Toxins produced by mold found on nuts and corn can exacerbate cystic fibrosis (CF) and pave the way for airway infections, as they block self-protective mechanisms for the lungs.
The study, “Fungal Aflatoxins Reduce Respiratory Mucosal Ciliary Function,” published in the journal Scientific Reports, showed that the toxins affected the movement of airway cilia — the hair-like structures that clear dust and microbes from the airways — effectively preventing the cleaning of the airways.
The toxins studied by the researchers at Perelman School of Medicine at the University of Pennsylvania, are called aflatoxins, and are already known to cause cancer and liver damage. Up to one-fourth of the world’s food crops are estimated to be contaminated with the types of mold that produce them.
People who work in grain processing or similar occupations, where they can easily inhale mold aflatoxins, often get allergic fungal rhinosinusitis (blocked and running nose) and bronchopulmonary aspergillosis, a condition characterized by cough and fever.
Despite this knowledge, few studies are investigating how the toxins affect the mucosa of the airways.
Using human airway cells grown in the lab, the research team discovered that the toxins block the movement of airway cilia. This mat of tiny “hair” lining our airways constantly beats to clear them of dust, mucus, and microbes. When the system is not working as it should, microbes have an open door to the airways. And in people with CF, those toxins can severely worsen disease symptoms.
“With these defenses impaired, it may create a window of opportunity for the infection, and potentially a domino effect,” Robert Lee, PhD, an assistant professor at Perelman and lead author of the study, said in a news release.
“Patients may become more susceptible to upper respiratory infections and chronic rhinosinusitis that can ‘seed’ lower respiratory infections, especially in those with a compromised immune system. It can also exacerbate the more severe lung diseases, such as cystic fibrosis or chronic obstructive pulmonary disease,” said Noam Cohen, MD, PhD, and the study’s senior author.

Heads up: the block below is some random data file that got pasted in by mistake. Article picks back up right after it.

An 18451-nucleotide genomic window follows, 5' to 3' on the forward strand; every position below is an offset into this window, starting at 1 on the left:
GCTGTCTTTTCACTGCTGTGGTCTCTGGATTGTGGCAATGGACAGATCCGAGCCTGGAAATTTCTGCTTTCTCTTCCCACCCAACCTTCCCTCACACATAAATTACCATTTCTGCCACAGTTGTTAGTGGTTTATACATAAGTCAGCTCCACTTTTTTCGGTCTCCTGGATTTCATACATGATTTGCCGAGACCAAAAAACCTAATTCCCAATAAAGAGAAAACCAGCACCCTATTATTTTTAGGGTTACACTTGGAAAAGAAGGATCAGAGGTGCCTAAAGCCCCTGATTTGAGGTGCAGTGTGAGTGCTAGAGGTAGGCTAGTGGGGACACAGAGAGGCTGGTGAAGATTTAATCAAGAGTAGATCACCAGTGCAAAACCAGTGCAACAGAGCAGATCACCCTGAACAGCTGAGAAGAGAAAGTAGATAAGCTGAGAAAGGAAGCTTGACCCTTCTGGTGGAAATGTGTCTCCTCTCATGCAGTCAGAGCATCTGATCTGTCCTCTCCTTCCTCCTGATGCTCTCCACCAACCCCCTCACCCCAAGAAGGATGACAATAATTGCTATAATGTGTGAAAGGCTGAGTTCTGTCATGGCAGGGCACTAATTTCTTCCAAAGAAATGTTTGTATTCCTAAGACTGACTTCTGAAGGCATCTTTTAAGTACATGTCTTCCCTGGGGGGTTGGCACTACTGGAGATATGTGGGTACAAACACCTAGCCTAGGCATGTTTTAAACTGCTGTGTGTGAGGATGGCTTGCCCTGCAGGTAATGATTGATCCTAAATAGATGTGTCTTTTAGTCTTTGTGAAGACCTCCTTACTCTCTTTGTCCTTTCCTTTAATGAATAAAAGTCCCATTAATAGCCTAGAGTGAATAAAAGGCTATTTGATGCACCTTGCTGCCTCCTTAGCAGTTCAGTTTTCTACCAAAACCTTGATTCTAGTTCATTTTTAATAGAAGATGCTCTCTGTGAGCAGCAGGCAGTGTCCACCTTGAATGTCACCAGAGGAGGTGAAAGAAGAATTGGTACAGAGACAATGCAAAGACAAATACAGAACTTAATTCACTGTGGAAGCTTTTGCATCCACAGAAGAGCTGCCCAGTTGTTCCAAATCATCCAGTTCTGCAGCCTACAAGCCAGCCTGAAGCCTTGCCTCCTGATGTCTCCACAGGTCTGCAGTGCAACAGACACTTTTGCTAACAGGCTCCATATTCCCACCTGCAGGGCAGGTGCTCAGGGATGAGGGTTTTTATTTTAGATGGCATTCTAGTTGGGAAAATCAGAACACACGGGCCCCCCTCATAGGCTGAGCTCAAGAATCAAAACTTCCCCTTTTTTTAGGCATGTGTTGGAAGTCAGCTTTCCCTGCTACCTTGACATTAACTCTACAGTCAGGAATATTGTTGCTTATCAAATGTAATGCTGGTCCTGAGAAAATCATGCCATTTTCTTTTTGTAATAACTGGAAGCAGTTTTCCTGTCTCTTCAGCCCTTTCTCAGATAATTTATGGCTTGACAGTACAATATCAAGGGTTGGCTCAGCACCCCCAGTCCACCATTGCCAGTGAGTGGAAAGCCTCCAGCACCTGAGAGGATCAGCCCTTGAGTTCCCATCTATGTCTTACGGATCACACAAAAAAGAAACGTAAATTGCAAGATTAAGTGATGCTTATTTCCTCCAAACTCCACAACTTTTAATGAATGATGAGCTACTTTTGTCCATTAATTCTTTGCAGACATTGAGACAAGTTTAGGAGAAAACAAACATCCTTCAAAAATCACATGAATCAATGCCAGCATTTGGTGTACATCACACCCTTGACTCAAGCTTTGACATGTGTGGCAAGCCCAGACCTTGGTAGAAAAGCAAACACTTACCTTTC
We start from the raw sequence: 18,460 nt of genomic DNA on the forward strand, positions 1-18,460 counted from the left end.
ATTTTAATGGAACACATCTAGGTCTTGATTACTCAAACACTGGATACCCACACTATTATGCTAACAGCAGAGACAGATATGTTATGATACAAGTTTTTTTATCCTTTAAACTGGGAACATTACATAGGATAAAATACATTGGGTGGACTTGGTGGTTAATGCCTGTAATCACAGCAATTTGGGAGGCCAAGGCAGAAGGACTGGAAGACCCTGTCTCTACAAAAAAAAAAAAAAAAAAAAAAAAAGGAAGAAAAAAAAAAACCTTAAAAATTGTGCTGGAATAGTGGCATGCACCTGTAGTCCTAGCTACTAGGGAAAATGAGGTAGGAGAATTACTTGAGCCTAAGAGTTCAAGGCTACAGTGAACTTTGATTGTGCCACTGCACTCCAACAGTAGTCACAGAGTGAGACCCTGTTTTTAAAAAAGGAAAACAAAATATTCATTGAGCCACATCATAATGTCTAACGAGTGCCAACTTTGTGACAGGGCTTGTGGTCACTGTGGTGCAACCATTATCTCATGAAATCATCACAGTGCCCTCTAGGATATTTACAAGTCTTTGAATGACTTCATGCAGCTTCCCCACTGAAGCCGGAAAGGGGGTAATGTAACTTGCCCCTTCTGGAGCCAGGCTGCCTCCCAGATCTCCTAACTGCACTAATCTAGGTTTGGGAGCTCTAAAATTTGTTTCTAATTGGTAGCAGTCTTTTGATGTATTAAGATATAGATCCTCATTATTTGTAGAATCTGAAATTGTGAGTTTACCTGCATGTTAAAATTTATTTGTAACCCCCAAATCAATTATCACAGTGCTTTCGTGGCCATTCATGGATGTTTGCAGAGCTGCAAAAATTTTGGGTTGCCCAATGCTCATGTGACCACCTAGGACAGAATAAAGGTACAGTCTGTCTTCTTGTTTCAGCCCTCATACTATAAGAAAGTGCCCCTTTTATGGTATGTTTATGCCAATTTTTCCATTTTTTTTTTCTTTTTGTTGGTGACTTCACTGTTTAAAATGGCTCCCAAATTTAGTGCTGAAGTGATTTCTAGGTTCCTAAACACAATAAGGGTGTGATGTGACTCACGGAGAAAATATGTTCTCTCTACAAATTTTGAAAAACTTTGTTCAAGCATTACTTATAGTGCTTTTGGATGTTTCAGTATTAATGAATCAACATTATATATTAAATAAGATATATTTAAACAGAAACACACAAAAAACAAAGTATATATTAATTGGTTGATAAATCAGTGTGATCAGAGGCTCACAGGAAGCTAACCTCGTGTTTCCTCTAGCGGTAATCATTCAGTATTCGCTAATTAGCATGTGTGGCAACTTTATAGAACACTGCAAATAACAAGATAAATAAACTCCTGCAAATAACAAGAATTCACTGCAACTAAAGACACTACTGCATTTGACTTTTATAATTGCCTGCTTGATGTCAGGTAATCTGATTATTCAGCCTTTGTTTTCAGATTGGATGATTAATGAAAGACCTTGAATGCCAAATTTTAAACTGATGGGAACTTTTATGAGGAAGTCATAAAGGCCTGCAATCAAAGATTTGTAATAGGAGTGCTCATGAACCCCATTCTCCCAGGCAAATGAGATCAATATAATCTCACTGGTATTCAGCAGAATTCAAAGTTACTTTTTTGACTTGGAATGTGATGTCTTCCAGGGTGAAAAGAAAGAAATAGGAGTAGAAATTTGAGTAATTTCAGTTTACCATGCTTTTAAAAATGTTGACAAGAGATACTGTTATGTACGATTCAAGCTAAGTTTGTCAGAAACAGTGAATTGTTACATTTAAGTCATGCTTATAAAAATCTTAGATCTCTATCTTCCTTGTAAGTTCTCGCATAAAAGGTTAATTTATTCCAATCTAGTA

But the researchers’ work also has an upside. They discovered that the toxins activate an enzyme called PKC (protein kinase C) to arrest the movement of cilia. Drugs blocking PKC are already being explored for other conditions, and when the team tested two such experimental drugs, they found they could prevent the toxins’ harmful effect.
Since the toxins pave way for bacterial airway infections, drugs that block PKC might also reduce the need for antibiotics to treat infections, and so help to limit further development of antibiotic resistance.
“PKC inhibitors may decrease fungal respiratory disease and ultimately help alleviate some of those consequences,” said Cohen.
The authors, however, point out that the effects they observed followed short toxin exposure. More studies are needed to explore how long-term exposure to aflatoxins affect the airways.